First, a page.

LAWYER, WIFE TAKE 5TH AMENDMENT IN CHILD-SELLING CASE

Couple decline to answer questions at hearing on whereabouts of baby

Bobette Riner
The Dallas Morning News
July 20, 1985

A Dallas lawyer arrested in connection with the alleged sale of a 7-month-old Grand Prairie girl and his wife invoked the Fifth Amendment Friday morning in a court hearing to determine the whereabouts of the child.

Lawyer Robert I. Kingsley and his wife, Kit, refused to answer questions in state District Judge Craig Penfold's court about a June 21 check for $1,210.45 to a Cedar Hill couple. A copy of the canceled check, issued by the Robert I. Kingsley trust account, was presented as evidence.

Kingsley was arrested Tuesday and posted $1,500 bond on

investigative charges of child-selling in connection with the alleged sale of Rachel Marie Hagg to a New York couple after a Cedar Hill couple had petitioned for her adoption.

Police are preparing formal charges against Kingsley. Three child-selling cases against Kingsley have been referred by state Department of Human Resources investigators to district attorneys in Dallas and Denton counties. State officials say they are looking into 24 others possible cases.

Garland attorney E.A. Weinberg testified Friday that the baby was last seen around June 21 when he and Kingsley met with the Cedar Hill couple in Weinberg's office to arrange the transfer of the baby to "New York or New Jersey.'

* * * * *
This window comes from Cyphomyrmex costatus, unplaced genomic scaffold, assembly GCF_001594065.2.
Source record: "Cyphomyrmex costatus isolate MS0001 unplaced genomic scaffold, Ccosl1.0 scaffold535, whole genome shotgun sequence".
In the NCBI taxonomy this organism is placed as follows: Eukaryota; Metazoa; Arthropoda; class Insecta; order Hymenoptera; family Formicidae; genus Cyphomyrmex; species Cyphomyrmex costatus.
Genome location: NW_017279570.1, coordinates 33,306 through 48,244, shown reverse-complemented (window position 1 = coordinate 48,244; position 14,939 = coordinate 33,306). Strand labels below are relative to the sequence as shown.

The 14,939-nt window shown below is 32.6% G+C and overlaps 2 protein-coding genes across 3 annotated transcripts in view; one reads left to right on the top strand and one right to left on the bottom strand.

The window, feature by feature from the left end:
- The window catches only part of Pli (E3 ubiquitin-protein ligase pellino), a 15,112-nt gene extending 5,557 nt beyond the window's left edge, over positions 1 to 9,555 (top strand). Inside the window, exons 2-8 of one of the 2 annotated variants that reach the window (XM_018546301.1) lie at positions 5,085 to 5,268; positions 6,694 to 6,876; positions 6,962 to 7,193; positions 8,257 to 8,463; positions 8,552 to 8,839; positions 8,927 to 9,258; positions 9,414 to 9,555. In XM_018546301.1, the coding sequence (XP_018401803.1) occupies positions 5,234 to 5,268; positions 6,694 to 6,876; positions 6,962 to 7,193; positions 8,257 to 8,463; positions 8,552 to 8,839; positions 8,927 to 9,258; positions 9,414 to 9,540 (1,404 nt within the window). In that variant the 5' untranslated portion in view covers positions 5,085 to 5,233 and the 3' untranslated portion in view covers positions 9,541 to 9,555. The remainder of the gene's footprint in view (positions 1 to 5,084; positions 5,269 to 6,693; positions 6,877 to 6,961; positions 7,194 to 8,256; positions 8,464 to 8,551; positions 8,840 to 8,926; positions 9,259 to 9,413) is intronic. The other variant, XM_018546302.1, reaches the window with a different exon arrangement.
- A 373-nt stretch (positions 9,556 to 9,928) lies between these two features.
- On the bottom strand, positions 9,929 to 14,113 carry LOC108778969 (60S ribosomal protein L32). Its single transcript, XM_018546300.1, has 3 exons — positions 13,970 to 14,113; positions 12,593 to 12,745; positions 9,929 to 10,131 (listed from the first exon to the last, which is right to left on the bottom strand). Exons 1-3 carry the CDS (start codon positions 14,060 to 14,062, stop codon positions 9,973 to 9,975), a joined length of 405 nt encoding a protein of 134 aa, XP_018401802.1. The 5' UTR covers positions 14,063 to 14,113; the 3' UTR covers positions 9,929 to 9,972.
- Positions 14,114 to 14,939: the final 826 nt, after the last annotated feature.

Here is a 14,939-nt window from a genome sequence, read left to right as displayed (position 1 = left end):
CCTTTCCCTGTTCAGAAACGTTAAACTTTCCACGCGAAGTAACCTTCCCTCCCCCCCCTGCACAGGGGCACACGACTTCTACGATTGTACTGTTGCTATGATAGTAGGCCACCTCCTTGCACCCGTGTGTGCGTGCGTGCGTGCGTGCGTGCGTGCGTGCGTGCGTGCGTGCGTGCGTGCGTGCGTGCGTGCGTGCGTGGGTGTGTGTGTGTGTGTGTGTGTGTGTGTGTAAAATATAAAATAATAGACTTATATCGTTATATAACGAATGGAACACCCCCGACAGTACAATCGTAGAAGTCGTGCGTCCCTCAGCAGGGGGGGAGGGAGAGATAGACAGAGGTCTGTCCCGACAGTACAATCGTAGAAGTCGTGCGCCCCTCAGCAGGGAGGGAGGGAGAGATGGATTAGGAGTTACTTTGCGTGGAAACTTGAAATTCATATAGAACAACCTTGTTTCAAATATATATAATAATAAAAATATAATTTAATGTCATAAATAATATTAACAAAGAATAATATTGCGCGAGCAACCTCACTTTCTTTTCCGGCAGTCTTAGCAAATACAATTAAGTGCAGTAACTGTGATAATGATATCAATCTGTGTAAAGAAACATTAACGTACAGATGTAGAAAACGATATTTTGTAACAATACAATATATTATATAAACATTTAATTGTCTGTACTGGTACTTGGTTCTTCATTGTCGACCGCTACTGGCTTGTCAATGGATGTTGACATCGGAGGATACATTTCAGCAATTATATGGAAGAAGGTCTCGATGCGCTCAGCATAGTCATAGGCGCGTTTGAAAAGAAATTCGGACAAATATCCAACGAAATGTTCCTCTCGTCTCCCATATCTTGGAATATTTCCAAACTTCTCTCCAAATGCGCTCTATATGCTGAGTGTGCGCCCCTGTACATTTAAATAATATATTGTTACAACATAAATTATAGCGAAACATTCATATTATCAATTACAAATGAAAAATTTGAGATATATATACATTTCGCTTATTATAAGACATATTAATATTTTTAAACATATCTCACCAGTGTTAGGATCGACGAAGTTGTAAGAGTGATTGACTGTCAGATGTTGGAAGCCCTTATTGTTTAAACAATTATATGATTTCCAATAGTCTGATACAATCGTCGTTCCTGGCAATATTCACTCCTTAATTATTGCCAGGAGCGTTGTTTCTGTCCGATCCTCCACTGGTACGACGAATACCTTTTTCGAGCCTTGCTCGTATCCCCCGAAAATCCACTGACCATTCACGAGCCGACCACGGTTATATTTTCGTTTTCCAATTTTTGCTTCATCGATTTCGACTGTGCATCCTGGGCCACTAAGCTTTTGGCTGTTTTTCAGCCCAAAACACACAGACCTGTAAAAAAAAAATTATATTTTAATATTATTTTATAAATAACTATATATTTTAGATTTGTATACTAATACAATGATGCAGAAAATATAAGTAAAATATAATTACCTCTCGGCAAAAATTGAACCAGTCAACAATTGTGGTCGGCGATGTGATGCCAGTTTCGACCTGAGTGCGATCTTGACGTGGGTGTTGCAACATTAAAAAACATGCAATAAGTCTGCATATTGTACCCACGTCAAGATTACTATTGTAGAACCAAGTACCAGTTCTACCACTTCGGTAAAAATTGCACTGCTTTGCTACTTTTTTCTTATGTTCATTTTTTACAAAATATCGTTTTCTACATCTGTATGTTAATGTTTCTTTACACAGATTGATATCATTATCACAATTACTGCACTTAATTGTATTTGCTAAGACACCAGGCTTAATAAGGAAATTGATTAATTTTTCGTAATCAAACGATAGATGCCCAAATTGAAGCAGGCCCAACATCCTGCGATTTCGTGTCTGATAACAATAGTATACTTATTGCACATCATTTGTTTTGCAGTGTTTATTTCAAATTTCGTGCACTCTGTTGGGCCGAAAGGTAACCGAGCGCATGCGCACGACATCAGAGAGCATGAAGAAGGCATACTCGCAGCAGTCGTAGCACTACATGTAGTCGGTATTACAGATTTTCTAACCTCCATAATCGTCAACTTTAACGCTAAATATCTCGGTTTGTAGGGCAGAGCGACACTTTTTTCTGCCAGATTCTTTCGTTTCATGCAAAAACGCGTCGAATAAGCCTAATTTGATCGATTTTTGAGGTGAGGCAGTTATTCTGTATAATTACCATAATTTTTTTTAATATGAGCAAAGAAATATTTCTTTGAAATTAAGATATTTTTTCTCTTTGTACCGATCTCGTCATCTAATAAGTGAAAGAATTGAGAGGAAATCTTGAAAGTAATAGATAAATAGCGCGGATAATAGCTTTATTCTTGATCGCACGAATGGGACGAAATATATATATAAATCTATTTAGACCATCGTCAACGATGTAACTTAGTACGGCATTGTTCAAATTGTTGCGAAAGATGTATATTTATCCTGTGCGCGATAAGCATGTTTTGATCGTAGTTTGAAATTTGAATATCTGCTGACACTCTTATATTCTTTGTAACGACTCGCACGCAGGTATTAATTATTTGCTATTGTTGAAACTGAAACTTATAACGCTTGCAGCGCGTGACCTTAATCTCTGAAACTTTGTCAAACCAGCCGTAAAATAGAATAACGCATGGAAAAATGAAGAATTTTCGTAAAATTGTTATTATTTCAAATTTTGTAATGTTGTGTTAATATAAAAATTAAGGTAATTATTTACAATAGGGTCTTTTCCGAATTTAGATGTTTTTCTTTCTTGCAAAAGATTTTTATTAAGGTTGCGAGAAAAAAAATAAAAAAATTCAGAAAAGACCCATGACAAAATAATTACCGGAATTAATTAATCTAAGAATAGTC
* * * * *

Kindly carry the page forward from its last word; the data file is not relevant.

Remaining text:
Police said they still are searching for the baby and the Cedar Hill couple.

Kingsley also invoked the Fifth Amendment when questioned about his work with a New York law firm in placing children with parents outside Texas.

Although Kingsley could not be reached for comment Friday, his attorney has said Kingsley handled only legitimate adoption cases.

Rachel's mother testified that she did not consent for anyone other than the Cedar Hill couple -- whom she knew -- to adopt her baby.

Weinberg said he had drawn up papers terminating the mother's natural rights, which made the Cedar Hill couple the infant's managing conservators. That gave them the legal right to determine who adopts the child.

At Kingsley's suggestion in the June 21 meeting, he testified, the two lawyers and the Cedar Hill couple discussed means in which they could legally consent to the adoption by the New York couple.

Weinberg said that they had talked about money in the meeting, but only regarding reimbursement for expenses and "possible arrangements for the future.'

Grand Prairie police said Friday that they were following leads regarding the whereabouts of the Cedar Hill couple, who are believed to have fled the state last week after being questioned by authorities.

Penfold recessed the hearing until Aug. 9.

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